However, such a system is not suitable for use with a system using ferrous and aluminum components as these ions will cause galvanic corrosion.  

Thus, this is limited more to copper/titanium heat exchangers and polymer pipework.  

The former may be cost-prohibitive. 
Cathodic ProtectionCorrosion of materialsWorking on the principle of galvanic corrosion where negatively charged metals will corrode less than positively charged metals, an electrical current is inserted into the metalwork, to make it negatively charged.

Cooling Tower Blowdown/Bleed Water System

To manage the water quality, build-up of scaling, and total dissolved solids [TDS] within the condenser water system there will be a requirement to ‘blowdown or bleed off’ the water from the tower basin to allow, at the same time, replenishment with clean fresh water from the Makeup water system thus managing the quality of water.

Blowdown and Bleed Water Control

A blow-down system is traditionally set and activated according to a timer, with the bleed system being set to be continuously open for the design bleed rate irrespective of use.

Obviously, constantly draining the system is wasteful of water and today the newer blowdown systems will generally operate with water quality/conductivity sensor activating the blowdown function when a certain set limit is reached.

When activated, the system will then be run for a specified and set period or until the sensor reading reaches acceptable levels. Similarly, for bleed systems, the bleed valve can be modulated to maintain a water quality sensor reading such as TDS.

The placement of the bleed or blowdown valve should be upstream of the makeup water connection point to prevent the new makeup water from being bleed away immediately without being able to be fully mixed.

Bleed or blowdown water may or may not require to be neutralized for the chemicals used for water quality and therefore may need to be captured in a bleed water tank. In some jurisdictions, this water can be used for irrigation, cleaning, and toilet flushing applications. Check with local codes and chemical specialists for requirements.

Example of Calculations

Pure drain and blowdown systems are uncommon as after every blowdown, the system needs to be purged of air which can be challenging while the continuous bleed systems will bleed significantly more water than designed due to the various inefficiencies of the mixing and the distance between the of the makeup water point and the bleed point. The following examples are shown as the two extreme ends of the design and normal operation is generally in-between.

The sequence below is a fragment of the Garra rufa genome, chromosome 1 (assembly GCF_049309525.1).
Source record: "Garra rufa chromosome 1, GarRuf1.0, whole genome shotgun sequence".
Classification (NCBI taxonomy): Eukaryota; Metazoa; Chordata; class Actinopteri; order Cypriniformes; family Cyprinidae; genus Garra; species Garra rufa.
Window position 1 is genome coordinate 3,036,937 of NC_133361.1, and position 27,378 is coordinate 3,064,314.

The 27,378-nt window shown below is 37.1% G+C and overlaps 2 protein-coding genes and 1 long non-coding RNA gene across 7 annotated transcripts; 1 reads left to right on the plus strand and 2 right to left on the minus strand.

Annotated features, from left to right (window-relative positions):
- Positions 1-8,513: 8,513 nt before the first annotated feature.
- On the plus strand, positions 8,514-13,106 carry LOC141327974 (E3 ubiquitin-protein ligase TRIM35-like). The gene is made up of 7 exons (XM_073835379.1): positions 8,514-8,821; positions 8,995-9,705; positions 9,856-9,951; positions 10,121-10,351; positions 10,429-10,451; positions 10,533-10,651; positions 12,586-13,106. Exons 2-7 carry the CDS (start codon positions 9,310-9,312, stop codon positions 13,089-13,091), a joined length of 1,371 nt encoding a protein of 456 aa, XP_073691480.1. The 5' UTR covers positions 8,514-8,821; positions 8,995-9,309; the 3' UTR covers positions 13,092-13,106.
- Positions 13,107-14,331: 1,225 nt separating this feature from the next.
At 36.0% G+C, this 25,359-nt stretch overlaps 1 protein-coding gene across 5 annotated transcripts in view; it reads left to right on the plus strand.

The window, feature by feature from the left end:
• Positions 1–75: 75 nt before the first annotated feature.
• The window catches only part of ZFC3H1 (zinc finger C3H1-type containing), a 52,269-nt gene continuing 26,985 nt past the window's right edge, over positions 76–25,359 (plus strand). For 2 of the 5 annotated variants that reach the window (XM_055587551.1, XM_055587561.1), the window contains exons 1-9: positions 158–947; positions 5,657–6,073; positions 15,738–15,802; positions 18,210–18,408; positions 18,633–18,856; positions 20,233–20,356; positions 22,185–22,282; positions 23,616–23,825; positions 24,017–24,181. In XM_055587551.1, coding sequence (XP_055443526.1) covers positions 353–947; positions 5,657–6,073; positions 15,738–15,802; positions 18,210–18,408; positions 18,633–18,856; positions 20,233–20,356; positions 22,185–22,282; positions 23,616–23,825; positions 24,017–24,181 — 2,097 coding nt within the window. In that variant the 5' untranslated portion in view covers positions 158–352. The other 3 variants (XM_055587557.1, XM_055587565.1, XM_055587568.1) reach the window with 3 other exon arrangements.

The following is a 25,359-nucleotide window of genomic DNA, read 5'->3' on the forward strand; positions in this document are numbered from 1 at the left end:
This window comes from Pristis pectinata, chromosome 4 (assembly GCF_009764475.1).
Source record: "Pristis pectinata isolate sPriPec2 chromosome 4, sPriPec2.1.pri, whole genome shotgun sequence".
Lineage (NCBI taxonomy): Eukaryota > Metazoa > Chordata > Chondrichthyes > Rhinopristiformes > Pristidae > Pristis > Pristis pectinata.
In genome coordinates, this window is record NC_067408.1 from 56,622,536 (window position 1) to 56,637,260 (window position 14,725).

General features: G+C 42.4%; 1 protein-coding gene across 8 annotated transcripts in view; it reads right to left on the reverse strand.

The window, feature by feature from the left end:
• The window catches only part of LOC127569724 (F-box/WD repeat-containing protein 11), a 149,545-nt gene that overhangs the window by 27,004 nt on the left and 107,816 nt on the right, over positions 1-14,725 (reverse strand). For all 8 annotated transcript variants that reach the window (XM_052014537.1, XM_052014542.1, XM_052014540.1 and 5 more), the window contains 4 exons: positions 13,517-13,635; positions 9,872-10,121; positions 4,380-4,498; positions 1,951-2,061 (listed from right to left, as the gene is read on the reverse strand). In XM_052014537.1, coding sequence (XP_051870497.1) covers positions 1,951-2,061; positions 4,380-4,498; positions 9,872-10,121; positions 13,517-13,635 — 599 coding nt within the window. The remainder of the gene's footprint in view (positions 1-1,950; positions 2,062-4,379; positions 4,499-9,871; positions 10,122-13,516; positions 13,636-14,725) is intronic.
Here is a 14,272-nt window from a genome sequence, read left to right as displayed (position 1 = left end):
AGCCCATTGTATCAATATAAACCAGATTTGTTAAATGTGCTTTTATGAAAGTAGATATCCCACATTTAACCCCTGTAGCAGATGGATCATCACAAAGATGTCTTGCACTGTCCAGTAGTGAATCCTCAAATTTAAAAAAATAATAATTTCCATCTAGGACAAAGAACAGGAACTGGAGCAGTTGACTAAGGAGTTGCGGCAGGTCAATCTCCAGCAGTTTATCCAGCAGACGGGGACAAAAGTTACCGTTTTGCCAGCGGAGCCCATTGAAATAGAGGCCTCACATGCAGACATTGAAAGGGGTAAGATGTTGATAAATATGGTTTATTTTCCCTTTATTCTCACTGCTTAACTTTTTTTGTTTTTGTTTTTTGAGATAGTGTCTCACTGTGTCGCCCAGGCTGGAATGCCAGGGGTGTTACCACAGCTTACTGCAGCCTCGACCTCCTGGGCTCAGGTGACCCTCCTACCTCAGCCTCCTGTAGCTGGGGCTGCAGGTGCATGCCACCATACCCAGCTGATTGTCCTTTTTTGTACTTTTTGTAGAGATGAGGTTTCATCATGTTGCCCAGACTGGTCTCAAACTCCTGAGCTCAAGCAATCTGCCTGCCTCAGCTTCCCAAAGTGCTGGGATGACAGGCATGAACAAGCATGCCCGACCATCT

How to calculate Make-Up water requirements?

Make-up water must cater for 3 parts, evaporation losses, drift losses, and blowdown/bleed. Historically, evaporation losses and drift losses have been calculated as a percentage of the circulation rate. While this rule of thumb is simple, it is only valid for a traditional design of a 5°C temperature difference for evaporation losses, at different temperature delta regimes, this is inaccurate.

Evaporative Losses can be calculated by the latent heat of evaporation of water which at atmospheric pressure at sea level is approximately 2260 kJ/kg. Thus, if a cooling tower needs to reject 1000 kW of heat, the vaporization would be:

1000kW = 1000kJ/s
(1000kJ/s) / (2260kJkg = 0.442kg/s

As the density of water is approximately 1000 kg/m3, or ~1 kg/L, this would be 0.442 L/s of evaporation.

Drift losses are based on the cooling tower manufacturer data and are normally based on circulation rate. This is usually between 0.5% to 0.02% of the water circulation rate and thus is dependent on the local wind conditions, drift eliminator design in the cooling tower, and building geometries. At sea level, the specific heat capacity of water is approximately 4.18 kJ/kg and assuming a design temperature difference of 5°C (K) and a drift loss of 0.05%. A cooling tower needs to reject 1000 kW of heat, the drift loss would be:

(1000 kJ/s) / (4.18 kJ / kgK × 5K)  ×0.05% = 47.84 kg/s × 0.05% = 0.0239 kg/s

Blowdown or bleed is calculated by the cycle of concentration. The concentration of the cooling tower water equal to the total mass of contaminates contributed by the water that was evaporated drifted away, and entered the system via blowdown.

Cycles of concentration (COC) is a measure of how much contamination is within the water and in essence, it is the ratio of the makeup water contamination level compared to the body of water contamination level (say cooling tower). With this definition, the cycle of concentration is analogous to:

Cycles of Concentration = Cooling Tower Concentration / Makeup Water Concentration

Example 1: Gravity feed make up water system with drain and fill blowdown

This example will be of the following design parameters:

  • 1000 kW heat rejection cooling towers
  • Condensing water system volume is 20 m3 which 50% is drainable, to keep all the pump’s volutes submerged.
  • Makeup water tank above cooling tower and feed cooling tower by float valves